First-in-children cancer clinical trial

Theodore S. Johnson, MD, PhD
Theodore S. Johnson, MD, PhD
Theodore S. Johnson, MD, PhD
Theodore S. Johnson, MD, PhD
Last year, Theodore S. Johnson, MD, PhD, was awarded Georgia Regents University/Medical College of Georgia’s first grant from Alex’s Lemonade Stand Foundation (ALSF), an organization devoted to promoting research on childhood cancers. This three-year study is picking apart the mechanisms that drive tumor destruction when drugs that block the protein indoleamine 2,3-dioxygenase (IDO) are combined with chemotherapy and radiation. IDO is a natural regulator of the immune system that is often hijacked by tumors to help them escape immune attack. Blocking IDO removes this protection from the tumor and allows the immune system to play a major role in battling the cancer. Preclinical data from this study forms the basis for novel pediatric clinical trials.
Now, those trials can begin – thanks again to ALSF.

Dr. Johnson, a pediatric oncologist at the GRU Cancer Center, is one of just three inaugural recipients of ALSF’s new Bio-therapeutics Impact Grants, designed to accelerate clinical trials for childhood cancers. The Foundation’s unprecedented award amount of up to $1.5 million will support a $840,000 first-in-children clinical trial using an IDO inhibitor, indoximod, in combination with chemotherapy to target pediatric brain tumors. To guide the treatment of children, Dr. Johnson is a co-investigator for a clinical trial in adults, using indoximod plus chemotherapy for adult and adolescent patients with brain tumors. According to Dr. Johnson, “This kind of cutting-edge combination immunotherapy/chemotherapy trial is now state-of-the-art in adults, but has not yet been made widely available to children. The goal of the proposed pediatric clinical trial is to bring IDO-based combination therapy into the clinic for children with brain tumors, who currently have few options and limited access to immunotherapy.”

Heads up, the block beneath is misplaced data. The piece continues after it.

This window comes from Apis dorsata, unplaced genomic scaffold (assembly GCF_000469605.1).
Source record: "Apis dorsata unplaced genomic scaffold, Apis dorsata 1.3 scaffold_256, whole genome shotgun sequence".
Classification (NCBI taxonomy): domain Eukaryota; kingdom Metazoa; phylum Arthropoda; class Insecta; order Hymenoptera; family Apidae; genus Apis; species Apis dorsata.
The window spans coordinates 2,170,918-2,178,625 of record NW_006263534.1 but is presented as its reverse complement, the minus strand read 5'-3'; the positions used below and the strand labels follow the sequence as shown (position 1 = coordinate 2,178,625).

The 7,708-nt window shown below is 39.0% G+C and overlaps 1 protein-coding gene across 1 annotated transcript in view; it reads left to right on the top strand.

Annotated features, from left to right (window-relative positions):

A banner story for GRU, Dr. Johnson earned his MD and PhD degrees here while studying IDO when it was first discovered by GRU Cancer Center investigators Drs. Andrew Mellor and David Munn in 1998. Four years later, they published the role of IDO in cancer. Now Dr. Johnson is bringing this truly translational, bench-to-bedside research to pediatric patients, with the goal of establishing the GRU Cancer Center as a leader in developing clinical trials using immunotherapy-based strategies to combat childhood cancer.

The other ALSF Bio-therapeutics Impact Grants were awarded to Baylor College of Medicine (Houston, TX) and Fred Hutchinson Cancer Research Center (Seattle, WA).

Written by
Allison Brown
View all articles
Leave a reply

This site uses Akismet to reduce spam. Learn how your comment data is processed.

Written by Allison Brown

About Jagwire

Jagwire is the official source for news and stories from Augusta University and AU Health. Daily updates highlight the many ways students, faculty, staff, researchers and clinicians "bring their A games" in classrooms and clinics on four campuses in Augusta and locations across the state of Georgia. Read on for stories of innovation in education and health care, opportunities at the center of Georgia’s new cybersecurity hub, and experiential learning that blends arts and application, humanities and the health sciences. Have a story to share with Jaguar Nation? Contact the Division of Communications & Marketing.